Monday, July 27, 2015

Kilt Monday!

'Cause let's face it,
Mondays can be so rough, hard, difficult.


Tuesday, July 21, 2015

To Summer

- William Blake

O Thou who passest thro’ our vallies in
Thy strength, curb thy fierce steeds, allay the heat
That flames from their large nostrils! thou, O Summer,
Oft pitched’st here thy golden tent, and oft
Beneath our oaks hast slept, while we beheld
With joy, thy ruddy limbs and flourishing hair.
Beneath our thickest shades we oft have heard
Thy voice, when noon upon his fervid car
Rode o’er the deep of heaven; beside our springs
Sit down, and in our mossy vallies, on
Some bank beside a river clear, throw thy
Silk draperies off, and rush into the stream:
Our vallies love the Summer in his pride.
Our bards are fam’d who strike the silver wire:
Our youth are bolder than the southern swains:
Our maidens fairer in the sprightly dance:
We lack not songs, nor instruments of joy,
Nor echoes sweet, nor waters clear as heaven,
Nor laurel wreaths against the sultry heat.

Monday, July 20, 2015

Kilt Monday!

'Cause let's face it,
Mondays can be so rough, hard, difficult.


Sunday, July 19, 2015

Summer X-Rays

Nina Cassian

I.

Fabulous days
with endless swims,
with algae around my waist
and convex tears on my cheeks.

Far away on the shore:
children shouting,
dogs with golden rings
circling their muzzles,
and rumors of abandoned memories.

I know what’s awaiting me—
the winter of my discontent.
I have a reservation
outside on a hard bench
holding a bag of frostbitten potatoes.

That’s why I swim so far out,
willing prisoner
inside the sea’s immense green magnifying glass.


II.

Despite all my inner crumblings,
I’m still able to recognize a perfect day:
sea without shadow,
sky without wrinkles,
air hovering over me like a blessing.

How did this day escape
the aggressor’s edicts?
I’m not entitled to it,
my well-being is not permitted.

Drunk, as with some hint of freedom,
we bump into each other,
and laugh raucously
on an acutely superstitious scale
knowing that it’s forbidden.

Could it be just a trap
this perfection
this impeccable air,
this water unpolluted by fear?

Let’s savor it as long as we can:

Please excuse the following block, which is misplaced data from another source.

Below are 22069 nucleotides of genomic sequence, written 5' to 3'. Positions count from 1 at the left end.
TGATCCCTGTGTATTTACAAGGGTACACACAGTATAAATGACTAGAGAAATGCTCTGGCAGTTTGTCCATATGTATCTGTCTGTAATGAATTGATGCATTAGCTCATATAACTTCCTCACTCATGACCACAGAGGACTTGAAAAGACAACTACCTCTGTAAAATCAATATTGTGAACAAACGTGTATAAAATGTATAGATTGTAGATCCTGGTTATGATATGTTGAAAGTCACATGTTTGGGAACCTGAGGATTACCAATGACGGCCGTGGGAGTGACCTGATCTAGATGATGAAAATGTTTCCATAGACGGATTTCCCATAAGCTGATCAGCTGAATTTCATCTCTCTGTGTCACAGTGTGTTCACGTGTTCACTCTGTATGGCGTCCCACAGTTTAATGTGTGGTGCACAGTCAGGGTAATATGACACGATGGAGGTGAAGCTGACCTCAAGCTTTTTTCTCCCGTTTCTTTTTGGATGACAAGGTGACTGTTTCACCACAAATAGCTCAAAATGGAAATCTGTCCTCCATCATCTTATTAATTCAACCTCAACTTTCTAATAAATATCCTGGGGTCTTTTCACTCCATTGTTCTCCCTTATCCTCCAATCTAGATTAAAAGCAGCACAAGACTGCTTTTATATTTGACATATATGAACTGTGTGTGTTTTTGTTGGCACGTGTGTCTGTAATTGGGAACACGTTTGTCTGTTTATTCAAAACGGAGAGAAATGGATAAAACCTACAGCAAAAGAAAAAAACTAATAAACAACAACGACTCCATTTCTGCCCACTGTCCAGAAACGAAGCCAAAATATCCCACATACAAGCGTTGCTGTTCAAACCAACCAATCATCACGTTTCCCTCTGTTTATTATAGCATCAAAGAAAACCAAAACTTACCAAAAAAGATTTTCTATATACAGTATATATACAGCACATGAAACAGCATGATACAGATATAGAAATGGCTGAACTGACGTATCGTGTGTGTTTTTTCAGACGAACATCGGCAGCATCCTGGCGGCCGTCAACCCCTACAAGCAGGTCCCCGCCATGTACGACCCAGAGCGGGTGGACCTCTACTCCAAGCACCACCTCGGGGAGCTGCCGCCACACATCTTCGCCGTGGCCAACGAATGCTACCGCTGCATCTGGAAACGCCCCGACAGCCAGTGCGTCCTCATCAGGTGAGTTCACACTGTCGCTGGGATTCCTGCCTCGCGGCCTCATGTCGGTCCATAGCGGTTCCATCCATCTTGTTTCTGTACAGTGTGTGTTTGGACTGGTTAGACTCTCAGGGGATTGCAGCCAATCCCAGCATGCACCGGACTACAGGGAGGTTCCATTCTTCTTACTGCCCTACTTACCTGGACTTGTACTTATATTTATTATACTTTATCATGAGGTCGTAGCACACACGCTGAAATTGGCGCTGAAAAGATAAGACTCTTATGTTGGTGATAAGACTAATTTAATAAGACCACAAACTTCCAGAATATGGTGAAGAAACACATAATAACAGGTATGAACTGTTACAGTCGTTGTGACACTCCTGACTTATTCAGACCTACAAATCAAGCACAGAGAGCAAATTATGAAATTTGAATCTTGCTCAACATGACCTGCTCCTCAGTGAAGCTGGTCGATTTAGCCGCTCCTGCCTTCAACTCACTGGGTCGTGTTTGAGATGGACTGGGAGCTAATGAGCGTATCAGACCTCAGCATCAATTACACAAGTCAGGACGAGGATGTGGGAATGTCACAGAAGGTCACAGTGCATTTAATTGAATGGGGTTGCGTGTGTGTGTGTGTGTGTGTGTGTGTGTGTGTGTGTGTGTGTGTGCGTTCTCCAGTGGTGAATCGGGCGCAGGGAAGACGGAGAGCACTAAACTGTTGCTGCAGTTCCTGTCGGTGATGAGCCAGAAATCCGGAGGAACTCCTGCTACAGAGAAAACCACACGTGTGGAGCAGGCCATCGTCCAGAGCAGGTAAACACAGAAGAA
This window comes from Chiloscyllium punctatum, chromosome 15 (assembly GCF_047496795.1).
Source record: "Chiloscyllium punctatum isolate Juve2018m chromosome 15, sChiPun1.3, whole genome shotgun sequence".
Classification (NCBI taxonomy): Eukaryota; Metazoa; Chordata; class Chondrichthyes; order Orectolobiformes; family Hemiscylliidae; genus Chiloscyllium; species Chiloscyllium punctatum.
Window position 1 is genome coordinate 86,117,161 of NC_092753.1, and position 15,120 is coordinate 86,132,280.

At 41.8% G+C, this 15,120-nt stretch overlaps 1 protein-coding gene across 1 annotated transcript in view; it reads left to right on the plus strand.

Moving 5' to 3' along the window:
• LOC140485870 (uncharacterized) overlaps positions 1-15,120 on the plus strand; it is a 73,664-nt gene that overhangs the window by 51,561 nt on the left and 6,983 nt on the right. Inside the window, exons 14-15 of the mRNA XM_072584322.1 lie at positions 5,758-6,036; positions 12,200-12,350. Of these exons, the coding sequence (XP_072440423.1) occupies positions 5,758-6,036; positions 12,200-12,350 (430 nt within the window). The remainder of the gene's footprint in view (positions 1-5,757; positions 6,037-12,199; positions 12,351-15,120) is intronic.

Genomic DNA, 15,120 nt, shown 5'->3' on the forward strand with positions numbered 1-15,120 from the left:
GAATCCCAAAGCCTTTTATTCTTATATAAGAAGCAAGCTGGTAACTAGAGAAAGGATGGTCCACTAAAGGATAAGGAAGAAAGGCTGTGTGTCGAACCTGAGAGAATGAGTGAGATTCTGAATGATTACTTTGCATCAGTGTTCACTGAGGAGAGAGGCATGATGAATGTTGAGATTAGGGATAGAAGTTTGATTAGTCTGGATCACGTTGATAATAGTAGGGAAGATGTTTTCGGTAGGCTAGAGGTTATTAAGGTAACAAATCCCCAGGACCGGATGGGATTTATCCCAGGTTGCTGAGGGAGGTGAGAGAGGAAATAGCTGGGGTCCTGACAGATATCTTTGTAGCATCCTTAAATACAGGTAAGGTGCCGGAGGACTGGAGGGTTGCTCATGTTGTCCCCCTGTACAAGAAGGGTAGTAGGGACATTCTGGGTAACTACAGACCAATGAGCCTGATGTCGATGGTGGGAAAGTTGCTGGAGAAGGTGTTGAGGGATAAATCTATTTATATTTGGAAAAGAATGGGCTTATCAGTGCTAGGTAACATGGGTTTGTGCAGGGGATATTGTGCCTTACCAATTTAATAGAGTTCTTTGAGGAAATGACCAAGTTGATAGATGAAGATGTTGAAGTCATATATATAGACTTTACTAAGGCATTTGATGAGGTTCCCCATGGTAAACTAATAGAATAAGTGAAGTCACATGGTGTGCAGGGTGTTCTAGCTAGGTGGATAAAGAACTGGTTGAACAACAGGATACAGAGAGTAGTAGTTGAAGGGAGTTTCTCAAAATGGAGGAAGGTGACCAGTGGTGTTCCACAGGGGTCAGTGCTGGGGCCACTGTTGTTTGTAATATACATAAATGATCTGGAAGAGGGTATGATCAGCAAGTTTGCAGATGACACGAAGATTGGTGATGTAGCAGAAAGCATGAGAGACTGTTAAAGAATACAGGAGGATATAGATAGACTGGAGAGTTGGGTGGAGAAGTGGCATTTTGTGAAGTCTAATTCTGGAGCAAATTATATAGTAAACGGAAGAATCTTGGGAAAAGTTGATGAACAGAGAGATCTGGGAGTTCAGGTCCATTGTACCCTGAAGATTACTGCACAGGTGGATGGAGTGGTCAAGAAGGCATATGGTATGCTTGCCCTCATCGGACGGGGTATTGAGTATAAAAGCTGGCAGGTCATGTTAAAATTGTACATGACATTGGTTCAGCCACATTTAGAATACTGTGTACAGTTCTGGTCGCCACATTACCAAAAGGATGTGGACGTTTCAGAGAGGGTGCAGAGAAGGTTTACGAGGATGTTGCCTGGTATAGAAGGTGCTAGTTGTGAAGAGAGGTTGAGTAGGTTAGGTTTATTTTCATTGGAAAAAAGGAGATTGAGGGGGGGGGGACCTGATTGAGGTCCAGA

quickly, quickly, quickly.


from: Continuum. Copyright 2009.

Friday, July 17, 2015

Summer Rice

- Linda Susan Jackson

They’re up to their necks in fever and floodplains, clear-
ing ground along miles of riverbed, bloodred. Carolina heat
burns holes in their straw hats, leaves halos of steam around
silhouettes. Down the line, they are one deep breath riding
field rhythms Movin’, movin’. Lone bones of things: a dog’s jaw,
a man’s leg, a baby’s pelvis; thin bones of turtles, birds, fish
pulled to the surface by swole-up hands. Hopsack dresses
singe the women’s bodies. Fringes hang from the straw pants on
sweat-soaked, bare-chested men in the line. The line shouter
urges them on Movin’ on down the line. Huh. The searing sun
drives quail points in their backs, its red glare shedding circles
of light around their darkening bodies. Foot after foot of earth
unearthed. Root-thick soil dug up along low country rivers
for glaberrima, Africa’s rice. Heels indent soil for seeds; big
toes cover seeds with soil in song You told me, huh, knees are
important
. Gnarled fingers of grans and nans who no longer
winnow, weave ancient designs into coiled baskets of pine,
sweet grass, bulrush and palmetto to hold the summer yield.
Hulls beat against hollowed-out trees as they whirl in dervish
frenzy, carried round by ringing words Movin’ on down the line,
huh
. Despite bits and whips, they return to thatched-roof huts,
sweep up dusty dirt with palm-leaf brooms before they bank
the dinner fire. Lean-to chimneys ride smoke and ash up mud
walls, a calico headscarf on a nail, the room’s only rush of
color. Their bodies break down on straw pallets. Tomorrow,
same as today. Same as yesterday. Okra and tomato stew.
Fish on Sunday, scratching out the scream holler of summer
rice in their bones


from: So Much Things To Say: 100 Calabash Poets. Copyright 2010.